- More than eight in 10 Basotho (81%) say that people found guilty of political crimes or human-rights violations should be held accountable. Only 18% favour granting them amnesty to allow the country to move forward (Figure 1).
- Support for accountability is strong across key demographic groups, though below average among older citizens (74%) and those with no formal education (76%) (Figure 2).
- More than seven in 10 citizens (72%) support the establishment of a Truth and Reconciliation Commission that can investigate and make recommendations on past political crimes and human-rights violations (Figure 3).
- Support for such a commission is highest among those aged 18-25 years (74%) and lowest among peri-urban residents (68%) (Figure 4).
- While Basotho want reconciliation, they also want to see those who committed crimes for political motives to be held accountable (Figure 5).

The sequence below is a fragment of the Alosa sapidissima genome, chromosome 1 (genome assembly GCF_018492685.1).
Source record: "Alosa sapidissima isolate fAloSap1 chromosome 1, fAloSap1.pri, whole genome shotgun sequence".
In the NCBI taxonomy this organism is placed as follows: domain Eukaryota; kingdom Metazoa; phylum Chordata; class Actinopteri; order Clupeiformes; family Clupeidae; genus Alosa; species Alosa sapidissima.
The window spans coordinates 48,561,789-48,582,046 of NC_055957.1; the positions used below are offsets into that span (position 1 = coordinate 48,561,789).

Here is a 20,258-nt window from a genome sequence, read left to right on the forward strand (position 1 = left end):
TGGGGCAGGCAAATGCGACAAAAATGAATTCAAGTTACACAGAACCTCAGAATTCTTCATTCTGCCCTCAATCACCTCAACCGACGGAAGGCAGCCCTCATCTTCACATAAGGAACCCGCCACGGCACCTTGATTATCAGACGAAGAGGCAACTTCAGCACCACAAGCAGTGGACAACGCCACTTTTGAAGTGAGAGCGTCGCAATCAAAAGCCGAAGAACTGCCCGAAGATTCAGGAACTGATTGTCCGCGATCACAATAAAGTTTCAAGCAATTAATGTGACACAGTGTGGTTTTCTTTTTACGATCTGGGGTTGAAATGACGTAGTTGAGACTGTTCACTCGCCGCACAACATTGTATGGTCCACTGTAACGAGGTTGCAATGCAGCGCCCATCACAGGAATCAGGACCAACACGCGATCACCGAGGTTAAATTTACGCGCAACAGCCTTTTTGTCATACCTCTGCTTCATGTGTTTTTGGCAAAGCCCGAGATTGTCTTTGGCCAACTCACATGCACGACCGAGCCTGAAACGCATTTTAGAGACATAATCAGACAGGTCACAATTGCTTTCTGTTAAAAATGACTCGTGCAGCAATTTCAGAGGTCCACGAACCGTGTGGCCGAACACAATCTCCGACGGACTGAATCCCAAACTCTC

Only about one-fifth of Basotho support amnesty for people who have perpetrated political crimes or human-rights violations, a recent Afrobarometer survey shows.
In addition to insisting on accountability for political crimes, most Basotho support the establishment of a Truth and Reconciliation Commission that can investigate and make recommendations on past political crimes and human-rights violations.
In August, the 42nd Ordinary Summit of the Heads of State and Government of the Southern African Development Community (SADC) urged the government of Lesotho to continue its peace, transitional justice, and reconciliation process “to engender national unity and bring about national healing and cohesion.”
Lesotho’s Transitional Justice Commission has drawn criticism with a proposal to halt prosecution of people accused of political crimes investigated by the SADC-sponsored Phumaphi Commission.